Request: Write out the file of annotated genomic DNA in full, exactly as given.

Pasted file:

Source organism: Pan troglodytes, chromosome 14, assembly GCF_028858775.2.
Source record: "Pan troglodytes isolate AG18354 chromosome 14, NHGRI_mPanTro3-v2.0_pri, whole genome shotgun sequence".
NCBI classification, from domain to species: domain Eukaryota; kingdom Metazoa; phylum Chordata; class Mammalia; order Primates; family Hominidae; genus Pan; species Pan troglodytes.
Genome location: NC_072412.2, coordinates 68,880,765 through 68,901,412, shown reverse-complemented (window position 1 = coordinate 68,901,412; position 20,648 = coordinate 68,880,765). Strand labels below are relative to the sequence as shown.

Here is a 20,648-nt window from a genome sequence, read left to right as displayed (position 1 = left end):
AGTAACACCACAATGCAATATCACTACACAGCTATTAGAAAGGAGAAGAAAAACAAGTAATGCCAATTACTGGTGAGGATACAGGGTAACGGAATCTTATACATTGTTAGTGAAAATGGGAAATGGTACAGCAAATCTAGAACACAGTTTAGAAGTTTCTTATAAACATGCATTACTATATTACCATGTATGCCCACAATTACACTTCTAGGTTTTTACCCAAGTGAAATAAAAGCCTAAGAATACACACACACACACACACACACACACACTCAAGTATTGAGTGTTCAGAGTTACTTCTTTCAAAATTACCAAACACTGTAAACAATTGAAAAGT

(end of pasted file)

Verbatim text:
Source organism: Pan troglodytes, chromosome 14, assembly GCF_028858775.2.
Source record: "Pan troglodytes isolate AG18354 chromosome 14, NHGRI_mPanTro3-v2.0_pri, whole genome shotgun sequence".
NCBI classification, from domain to species: domain Eukaryota; kingdom Metazoa; phylum Chordata; class Mammalia; order Primates; family Hominidae; genus Pan; species Pan troglodytes.
Genome location: NC_072412.2, coordinates 68,880,765 through 68,901,412, shown reverse-complemented (window position 1 = coordinate 68,901,412; position 20,648 = coordinate 68,880,765). Strand labels below are relative to the sequence as shown.

Here is a 20,648-nt window from a genome sequence, read left to right as displayed (position 1 = left end):
AGTAACACCACAATGCAATATCACTACACAGCTATTAGAAAGGAGAAGAAAAACAAGTAATGCCAATTACTGGTGAGGATACAGGGTAACGGAATCTTATACATTGTTAGTGAAAATGGGAAATGGTACAGCAAATCTAGAACACAGTTTAGAAGTTTCTTATAAACATGCATTACTATATTACCATGTATGCCCACAATTACACTTCTAGGTTTTTACCCAAGTGAAATAAAAGCCTAAGAATACACACACACACACACACACACACACACTCAAGTATTGAGTGTTCAGAGTTACTTCTTTCAAAATTACCAAACACTGTAAACAATTGAAAAGT